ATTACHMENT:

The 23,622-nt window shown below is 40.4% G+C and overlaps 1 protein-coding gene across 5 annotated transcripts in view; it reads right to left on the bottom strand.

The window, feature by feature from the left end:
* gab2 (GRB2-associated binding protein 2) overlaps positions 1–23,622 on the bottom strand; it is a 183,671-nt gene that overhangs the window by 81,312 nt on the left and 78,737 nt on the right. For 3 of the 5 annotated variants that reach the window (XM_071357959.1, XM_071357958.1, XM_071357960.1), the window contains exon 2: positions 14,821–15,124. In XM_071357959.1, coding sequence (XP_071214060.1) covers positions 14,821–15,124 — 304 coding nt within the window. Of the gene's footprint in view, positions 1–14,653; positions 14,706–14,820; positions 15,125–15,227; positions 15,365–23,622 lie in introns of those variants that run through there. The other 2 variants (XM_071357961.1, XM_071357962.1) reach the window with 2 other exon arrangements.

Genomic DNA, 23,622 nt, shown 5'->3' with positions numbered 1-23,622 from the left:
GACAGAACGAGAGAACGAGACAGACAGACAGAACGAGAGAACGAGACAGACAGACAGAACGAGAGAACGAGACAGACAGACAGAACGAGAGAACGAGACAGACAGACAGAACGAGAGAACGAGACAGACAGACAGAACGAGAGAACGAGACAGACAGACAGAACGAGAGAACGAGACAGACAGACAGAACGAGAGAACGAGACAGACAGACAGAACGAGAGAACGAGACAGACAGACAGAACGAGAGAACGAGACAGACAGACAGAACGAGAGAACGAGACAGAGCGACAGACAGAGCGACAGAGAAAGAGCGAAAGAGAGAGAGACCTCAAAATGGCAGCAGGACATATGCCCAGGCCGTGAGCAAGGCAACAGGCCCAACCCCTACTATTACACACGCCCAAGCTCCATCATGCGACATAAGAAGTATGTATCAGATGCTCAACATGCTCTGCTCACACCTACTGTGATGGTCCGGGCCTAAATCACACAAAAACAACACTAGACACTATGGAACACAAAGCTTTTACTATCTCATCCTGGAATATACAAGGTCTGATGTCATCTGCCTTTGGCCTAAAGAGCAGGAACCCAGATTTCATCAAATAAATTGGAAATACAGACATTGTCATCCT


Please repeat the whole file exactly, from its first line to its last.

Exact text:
The 23,622-nt window shown below is 40.4% G+C and overlaps 1 protein-coding gene across 5 annotated transcripts in view; it reads right to left on the bottom strand.

The window, feature by feature from the left end:
* gab2 (GRB2-associated binding protein 2) overlaps positions 1–23,622 on the bottom strand; it is a 183,671-nt gene that overhangs the window by 81,312 nt on the left and 78,737 nt on the right. For 3 of the 5 annotated variants that reach the window (XM_071357959.1, XM_071357958.1, XM_071357960.1), the window contains exon 2: positions 14,821–15,124. In XM_071357959.1, coding sequence (XP_071214060.1) covers positions 14,821–15,124 — 304 coding nt within the window. Of the gene's footprint in view, positions 1–14,653; positions 14,706–14,820; positions 15,125–15,227; positions 15,365–23,622 lie in introns of those variants that run through there. The other 2 variants (XM_071357961.1, XM_071357962.1) reach the window with 2 other exon arrangements.

Genomic DNA, 23,622 nt, shown 5'->3' with positions numbered 1-23,622 from the left:
GACAGAACGAGAGAACGAGACAGACAGACAGAACGAGAGAACGAGACAGACAGACAGAACGAGAGAACGAGACAGACAGACAGAACGAGAGAACGAGACAGACAGACAGAACGAGAGAACGAGACAGACAGACAGAACGAGAGAACGAGACAGACAGACAGAACGAGAGAACGAGACAGACAGACAGAACGAGAGAACGAGACAGACAGACAGAACGAGAGAACGAGACAGACAGACAGAACGAGAGAACGAGACAGACAGACAGAACGAGAGAACGAGACAGAGCGACAGACAGAGCGACAGAGAAAGAGCGAAAGAGAGAGAGACCTCAAAATGGCAGCAGGACATATGCCCAGGCCGTGAGCAAGGCAACAGGCCCAACCCCTACTATTACACACGCCCAAGCTCCATCATGCGACATAAGAAGTATGTATCAGATGCTCAACATGCTCTGCTCACACCTACTGTGATGGTCCGGGCCTAAATCACACAAAAACAACACTAGACACTATGGAACACAAAGCTTTTACTATCTCATCCTGGAATATACAAGGTCTGATGTCATCTGCCTTTGGCCTAAAGAGCAGGAACCCAGATTTCATCAAATAAATTGGAAATACAGACATTGTCATCCT